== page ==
One of the responses to this attempted comparison is to say the comparison itself is offensive and appropriates transgender ideas and struggles. So this is not an attack on the substance of the comparison. It is an attack on the making of the comparison, an attack which says that the action of comparing in this case is an oppressively appropriating action.

This is where the real interesting argument comes in. One of the otherkins (I can’t find the post now) argued that it is wrong and contrary to intersectional politics to say that otherkins appropriate from transgender people because some otherkins are also transgender. Saying otherkins appropriate from transgender people therefore ignores the intersection of transgender and otherkin; it ignores that there are transgender otherkins.

From here the argument progresses in basically three steps:

  1. There are transgender otherkins, meaning the groups are not discrete.
  2. Those transgender otherkins cannot be oppressively appropriating from transgender people because they are transgender people.
  3. Otherkins that are not transgender can be allies to transgender otherkins and therefore support them and their beliefs/arguments.

So this argument relies upon existing rules about intersectionality within the dialectic and existing rules about allyship within the dialectic to defeat anti-appropriation rules within the dialectic. At the end of the argument, someone who is not transgender becomes able to appropriate from transgender people by using a transgender proxy individual that they are an ally for. One thing that follows is that if you belong to identity A, you can appropriate from identity B, so long as someone in identity A is also in identity B and supports that appropriation. The person who is simultaneously in both identities cannot be accused of appropriating from themselves — a nonsense notion — and others are allowed to ally with that person and what they have to say.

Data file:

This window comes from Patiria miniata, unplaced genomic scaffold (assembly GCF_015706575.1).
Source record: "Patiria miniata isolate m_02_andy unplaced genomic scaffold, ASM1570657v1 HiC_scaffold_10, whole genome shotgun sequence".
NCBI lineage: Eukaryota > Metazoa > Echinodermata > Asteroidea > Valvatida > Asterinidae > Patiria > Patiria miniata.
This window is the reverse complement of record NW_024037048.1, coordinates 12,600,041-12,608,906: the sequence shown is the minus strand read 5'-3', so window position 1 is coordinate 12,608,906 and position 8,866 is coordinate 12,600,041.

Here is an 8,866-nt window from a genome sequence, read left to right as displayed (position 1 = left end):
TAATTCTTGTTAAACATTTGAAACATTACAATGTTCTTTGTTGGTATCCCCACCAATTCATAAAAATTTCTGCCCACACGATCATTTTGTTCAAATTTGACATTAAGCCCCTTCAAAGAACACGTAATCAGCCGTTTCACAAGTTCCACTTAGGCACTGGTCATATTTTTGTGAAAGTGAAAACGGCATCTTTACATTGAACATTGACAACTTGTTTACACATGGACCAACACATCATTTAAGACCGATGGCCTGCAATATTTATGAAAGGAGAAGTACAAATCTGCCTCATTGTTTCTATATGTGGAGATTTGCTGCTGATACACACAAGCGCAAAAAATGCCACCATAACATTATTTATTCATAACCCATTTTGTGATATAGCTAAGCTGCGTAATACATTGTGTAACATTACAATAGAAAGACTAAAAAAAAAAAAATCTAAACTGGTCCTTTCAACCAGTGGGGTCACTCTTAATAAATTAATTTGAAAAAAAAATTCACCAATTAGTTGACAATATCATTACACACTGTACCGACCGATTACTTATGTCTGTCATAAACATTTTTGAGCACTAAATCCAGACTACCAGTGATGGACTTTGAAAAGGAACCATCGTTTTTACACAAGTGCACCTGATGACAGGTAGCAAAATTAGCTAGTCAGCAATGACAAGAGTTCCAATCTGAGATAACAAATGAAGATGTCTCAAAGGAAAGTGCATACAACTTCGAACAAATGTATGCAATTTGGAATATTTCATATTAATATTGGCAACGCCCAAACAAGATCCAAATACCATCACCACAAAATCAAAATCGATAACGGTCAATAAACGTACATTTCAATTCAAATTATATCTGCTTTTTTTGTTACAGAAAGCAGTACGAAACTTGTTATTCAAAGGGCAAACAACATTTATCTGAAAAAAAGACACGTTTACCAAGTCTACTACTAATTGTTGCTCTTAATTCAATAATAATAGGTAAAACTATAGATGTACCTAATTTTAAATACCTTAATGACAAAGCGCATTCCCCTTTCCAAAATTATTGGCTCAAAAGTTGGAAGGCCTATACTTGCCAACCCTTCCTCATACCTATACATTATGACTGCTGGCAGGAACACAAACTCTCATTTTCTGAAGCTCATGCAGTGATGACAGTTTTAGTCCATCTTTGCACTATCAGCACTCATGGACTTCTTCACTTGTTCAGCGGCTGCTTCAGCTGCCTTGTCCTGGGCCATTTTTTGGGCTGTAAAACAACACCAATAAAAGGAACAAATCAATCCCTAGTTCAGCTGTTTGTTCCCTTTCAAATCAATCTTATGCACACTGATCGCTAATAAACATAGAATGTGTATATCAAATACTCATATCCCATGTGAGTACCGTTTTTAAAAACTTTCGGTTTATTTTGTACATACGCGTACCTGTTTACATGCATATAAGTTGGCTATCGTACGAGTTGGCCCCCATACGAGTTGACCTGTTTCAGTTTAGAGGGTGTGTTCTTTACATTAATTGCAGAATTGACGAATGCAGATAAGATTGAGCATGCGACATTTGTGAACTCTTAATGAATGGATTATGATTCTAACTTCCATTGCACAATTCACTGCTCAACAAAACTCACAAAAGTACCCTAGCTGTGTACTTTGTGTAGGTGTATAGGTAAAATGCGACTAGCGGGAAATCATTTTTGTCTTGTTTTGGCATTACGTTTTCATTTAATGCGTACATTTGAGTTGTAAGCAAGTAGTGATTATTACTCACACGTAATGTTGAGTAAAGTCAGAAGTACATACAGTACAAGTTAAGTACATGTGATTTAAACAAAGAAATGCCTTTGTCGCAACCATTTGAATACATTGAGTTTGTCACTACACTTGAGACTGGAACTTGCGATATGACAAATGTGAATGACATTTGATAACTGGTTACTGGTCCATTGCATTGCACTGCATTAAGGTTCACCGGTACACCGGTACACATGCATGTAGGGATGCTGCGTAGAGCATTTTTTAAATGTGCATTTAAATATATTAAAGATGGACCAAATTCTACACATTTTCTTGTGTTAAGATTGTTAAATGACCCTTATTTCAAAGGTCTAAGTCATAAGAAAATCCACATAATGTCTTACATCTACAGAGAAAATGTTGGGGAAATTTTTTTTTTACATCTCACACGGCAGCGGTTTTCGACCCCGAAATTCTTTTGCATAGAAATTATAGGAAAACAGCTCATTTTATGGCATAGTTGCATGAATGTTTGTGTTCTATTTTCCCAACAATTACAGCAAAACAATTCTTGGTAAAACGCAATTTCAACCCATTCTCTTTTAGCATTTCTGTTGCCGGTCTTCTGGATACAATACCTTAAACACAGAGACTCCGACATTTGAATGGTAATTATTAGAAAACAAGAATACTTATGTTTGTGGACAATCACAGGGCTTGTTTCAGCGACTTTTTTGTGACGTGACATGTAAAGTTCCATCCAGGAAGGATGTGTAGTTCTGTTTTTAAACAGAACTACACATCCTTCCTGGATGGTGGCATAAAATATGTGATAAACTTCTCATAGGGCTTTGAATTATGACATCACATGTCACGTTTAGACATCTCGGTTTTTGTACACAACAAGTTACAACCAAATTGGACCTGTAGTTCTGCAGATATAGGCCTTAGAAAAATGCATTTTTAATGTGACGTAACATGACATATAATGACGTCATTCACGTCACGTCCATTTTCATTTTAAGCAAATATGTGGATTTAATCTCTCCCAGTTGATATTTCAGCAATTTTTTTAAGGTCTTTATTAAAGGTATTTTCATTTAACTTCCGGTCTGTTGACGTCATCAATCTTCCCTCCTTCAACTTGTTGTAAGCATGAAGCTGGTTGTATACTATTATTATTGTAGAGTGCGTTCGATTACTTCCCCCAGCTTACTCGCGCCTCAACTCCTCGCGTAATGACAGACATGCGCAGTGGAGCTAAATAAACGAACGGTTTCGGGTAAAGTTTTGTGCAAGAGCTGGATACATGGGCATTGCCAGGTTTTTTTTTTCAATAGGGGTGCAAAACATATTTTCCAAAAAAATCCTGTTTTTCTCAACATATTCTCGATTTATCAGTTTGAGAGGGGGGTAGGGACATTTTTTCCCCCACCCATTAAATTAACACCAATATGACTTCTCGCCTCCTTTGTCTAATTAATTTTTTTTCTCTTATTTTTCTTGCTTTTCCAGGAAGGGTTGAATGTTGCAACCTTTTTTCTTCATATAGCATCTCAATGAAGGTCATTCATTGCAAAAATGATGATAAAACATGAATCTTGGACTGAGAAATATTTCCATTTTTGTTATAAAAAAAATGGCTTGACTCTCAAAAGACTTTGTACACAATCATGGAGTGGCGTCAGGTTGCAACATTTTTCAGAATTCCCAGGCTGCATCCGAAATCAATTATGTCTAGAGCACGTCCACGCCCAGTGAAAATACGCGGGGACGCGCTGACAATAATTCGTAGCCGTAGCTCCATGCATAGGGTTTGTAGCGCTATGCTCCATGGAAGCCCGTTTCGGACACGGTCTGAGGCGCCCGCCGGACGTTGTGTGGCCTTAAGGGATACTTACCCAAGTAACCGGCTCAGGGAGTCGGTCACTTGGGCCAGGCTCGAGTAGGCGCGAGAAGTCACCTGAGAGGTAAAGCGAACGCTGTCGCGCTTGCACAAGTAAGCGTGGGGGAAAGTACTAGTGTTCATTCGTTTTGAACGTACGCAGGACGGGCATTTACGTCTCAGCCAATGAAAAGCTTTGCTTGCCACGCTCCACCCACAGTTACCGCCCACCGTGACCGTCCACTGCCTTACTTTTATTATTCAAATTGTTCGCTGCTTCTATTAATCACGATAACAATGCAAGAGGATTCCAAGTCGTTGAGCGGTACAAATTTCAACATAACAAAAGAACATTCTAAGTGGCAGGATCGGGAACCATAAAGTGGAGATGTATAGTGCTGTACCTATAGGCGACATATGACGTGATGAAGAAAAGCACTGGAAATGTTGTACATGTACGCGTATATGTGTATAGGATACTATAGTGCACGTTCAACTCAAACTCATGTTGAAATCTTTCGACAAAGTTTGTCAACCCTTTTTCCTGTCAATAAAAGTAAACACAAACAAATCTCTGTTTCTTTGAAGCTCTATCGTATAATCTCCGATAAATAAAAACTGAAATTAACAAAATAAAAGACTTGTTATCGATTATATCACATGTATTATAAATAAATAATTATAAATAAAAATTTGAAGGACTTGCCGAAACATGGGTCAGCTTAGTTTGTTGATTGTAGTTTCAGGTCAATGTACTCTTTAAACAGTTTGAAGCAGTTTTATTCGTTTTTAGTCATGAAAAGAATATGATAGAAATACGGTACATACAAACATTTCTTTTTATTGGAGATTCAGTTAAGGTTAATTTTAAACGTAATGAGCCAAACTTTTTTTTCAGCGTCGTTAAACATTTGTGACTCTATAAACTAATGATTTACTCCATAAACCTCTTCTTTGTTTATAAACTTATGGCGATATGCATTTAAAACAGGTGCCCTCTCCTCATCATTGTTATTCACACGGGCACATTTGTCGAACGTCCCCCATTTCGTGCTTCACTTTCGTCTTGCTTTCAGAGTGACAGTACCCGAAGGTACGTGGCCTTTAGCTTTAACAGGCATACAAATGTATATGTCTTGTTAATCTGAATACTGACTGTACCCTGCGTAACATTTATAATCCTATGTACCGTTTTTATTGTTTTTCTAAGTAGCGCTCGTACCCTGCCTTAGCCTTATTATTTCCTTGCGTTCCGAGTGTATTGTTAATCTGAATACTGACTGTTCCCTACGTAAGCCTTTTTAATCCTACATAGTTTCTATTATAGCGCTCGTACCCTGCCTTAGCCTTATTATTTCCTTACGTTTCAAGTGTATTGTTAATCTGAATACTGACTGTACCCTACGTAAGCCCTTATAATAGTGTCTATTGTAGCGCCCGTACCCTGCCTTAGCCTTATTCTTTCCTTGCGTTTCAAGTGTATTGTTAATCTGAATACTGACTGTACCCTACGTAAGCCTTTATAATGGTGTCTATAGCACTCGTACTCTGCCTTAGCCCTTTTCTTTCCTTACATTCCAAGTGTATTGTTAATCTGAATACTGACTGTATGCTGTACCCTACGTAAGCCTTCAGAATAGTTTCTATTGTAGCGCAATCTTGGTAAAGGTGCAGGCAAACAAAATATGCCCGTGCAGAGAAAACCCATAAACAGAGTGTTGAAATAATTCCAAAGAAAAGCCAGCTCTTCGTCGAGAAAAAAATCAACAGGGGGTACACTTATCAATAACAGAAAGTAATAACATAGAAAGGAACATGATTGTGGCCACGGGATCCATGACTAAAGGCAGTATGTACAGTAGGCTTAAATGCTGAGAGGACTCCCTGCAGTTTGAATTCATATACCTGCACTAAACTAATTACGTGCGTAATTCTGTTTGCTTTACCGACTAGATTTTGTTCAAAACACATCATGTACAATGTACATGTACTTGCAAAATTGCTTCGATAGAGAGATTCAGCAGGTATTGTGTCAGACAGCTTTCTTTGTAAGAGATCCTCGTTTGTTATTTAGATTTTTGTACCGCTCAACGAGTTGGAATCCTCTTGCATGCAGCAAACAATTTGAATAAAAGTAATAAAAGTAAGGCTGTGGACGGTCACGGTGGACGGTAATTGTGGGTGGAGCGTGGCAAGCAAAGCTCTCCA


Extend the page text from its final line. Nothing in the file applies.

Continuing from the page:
I have no real point in sharing this. I just thought it was wildly creative, more so than most of the things that run across this community of political bloggers. More people should check the tumblr stuff out for the arguments if nothing else.

  • disqus_7egEIbflqB

    Amen.

    this is truly a fascinating ‘movement’ but deeply troubling from a feminist perspective. Once you look a little deeper, the parallels and links between the men’s/fathers rights groups and prominent transgender‘women’ activists is staggering..of course there’s the constant title vii & title ix lawsuits (women’s sex-based rights), targeting women only domestic violence shelters and rape refugees defunding campaigns, furiously protesting feminist events with similar intensity to pro-life activists outside the abortion clinic (legitimate feminists actually concerned with the rights and interests of girls and women)

    …quirkily realized this is no civil rights movement but a patriarchal backlash ladyDick-in-hand.